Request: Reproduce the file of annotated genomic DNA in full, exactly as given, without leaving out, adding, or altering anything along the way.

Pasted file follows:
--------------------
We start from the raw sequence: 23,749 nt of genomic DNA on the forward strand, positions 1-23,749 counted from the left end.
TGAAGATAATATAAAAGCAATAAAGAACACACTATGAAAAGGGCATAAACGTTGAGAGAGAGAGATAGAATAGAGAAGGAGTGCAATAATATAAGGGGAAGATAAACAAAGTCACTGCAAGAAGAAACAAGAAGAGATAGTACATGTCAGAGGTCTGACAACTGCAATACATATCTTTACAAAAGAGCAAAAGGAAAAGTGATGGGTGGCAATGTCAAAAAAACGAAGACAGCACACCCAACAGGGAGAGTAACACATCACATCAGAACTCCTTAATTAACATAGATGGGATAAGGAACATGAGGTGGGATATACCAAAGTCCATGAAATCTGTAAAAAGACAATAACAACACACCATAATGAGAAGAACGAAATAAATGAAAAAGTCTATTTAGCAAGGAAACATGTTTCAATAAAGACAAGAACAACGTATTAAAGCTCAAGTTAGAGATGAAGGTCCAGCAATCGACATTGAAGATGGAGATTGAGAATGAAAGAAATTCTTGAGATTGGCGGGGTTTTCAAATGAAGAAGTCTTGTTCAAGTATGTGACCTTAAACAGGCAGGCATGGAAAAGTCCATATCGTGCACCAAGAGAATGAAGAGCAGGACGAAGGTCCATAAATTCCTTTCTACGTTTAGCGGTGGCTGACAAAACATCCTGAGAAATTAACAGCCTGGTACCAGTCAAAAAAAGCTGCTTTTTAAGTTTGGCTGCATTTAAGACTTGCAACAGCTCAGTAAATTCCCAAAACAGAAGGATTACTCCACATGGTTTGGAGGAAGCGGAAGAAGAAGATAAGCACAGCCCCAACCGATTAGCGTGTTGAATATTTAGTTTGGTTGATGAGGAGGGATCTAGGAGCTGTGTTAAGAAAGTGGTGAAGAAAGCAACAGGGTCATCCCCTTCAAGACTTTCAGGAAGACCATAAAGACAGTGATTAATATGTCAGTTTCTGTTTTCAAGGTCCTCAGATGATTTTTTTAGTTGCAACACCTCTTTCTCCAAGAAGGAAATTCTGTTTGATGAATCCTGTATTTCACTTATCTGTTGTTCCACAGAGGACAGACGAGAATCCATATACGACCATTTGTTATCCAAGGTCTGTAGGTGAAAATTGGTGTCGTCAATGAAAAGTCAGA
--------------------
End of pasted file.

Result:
We start from the raw sequence: 23,749 nt of genomic DNA on the forward strand, positions 1-23,749 counted from the left end.
TGAAGATAATATAAAAGCAATAAAGAACACACTATGAAAAGGGCATAAACGTTGAGAGAGAGAGATAGAATAGAGAAGGAGTGCAATAATATAAGGGGAAGATAAACAAAGTCACTGCAAGAAGAAACAAGAAGAGATAGTACATGTCAGAGGTCTGACAACTGCAATACATATCTTTACAAAAGAGCAAAAGGAAAAGTGATGGGTGGCAATGTCAAAAAAACGAAGACAGCACACCCAACAGGGAGAGTAACACATCACATCAGAACTCCTTAATTAACATAGATGGGATAAGGAACATGAGGTGGGATATACCAAAGTCCATGAAATCTGTAAAAAGACAATAACAACACACCATAATGAGAAGAACGAAATAAATGAAAAAGTCTATTTAGCAAGGAAACATGTTTCAATAAAGACAAGAACAACGTATTAAAGCTCAAGTTAGAGATGAAGGTCCAGCAATCGACATTGAAGATGGAGATTGAGAATGAAAGAAATTCTTGAGATTGGCGGGGTTTTCAAATGAAGAAGTCTTGTTCAAGTATGTGACCTTAAACAGGCAGGCATGGAAAAGTCCATATCGTGCACCAAGAGAATGAAGAGCAGGACGAAGGTCCATAAATTCCTTTCTACGTTTAGCGGTGGCTGACAAAACATCCTGAGAAATTAACAGCCTGGTACCAGTCAAAAAAAGCTGCTTTTTAAGTTTGGCTGCATTTAAGACTTGCAACAGCTCAGTAAATTCCCAAAACAGAAGGATTACTCCACATGGTTTGGAGGAAGCGGAAGAAGAAGATAAGCACAGCCCCAACCGATTAGCGTGTTGAATATTTAGTTTGGTTGATGAGGAGGGATCTAGGAGCTGTGTTAAGAAAGTGGTGAAGAAAGCAACAGGGTCATCCCCTTCAAGACTTTCAGGAAGACCATAAAGACAGTGATTAATATGTCAGTTTCTGTTTTCAAGGTCCTCAGATGATTTTTTTAGTTGCAACACCTCTTTCTCCAAGAAGGAAATTCTGTTTGATGAATCCTGTATTTCACTTATCTGTTGTTCCACAGAGGACAGACGAGAATCCATATACGACCATTTGTTATCCAAGGTCTGTAGGTGAAAATTGGTGTCGTCAATGAAAAGTCAGA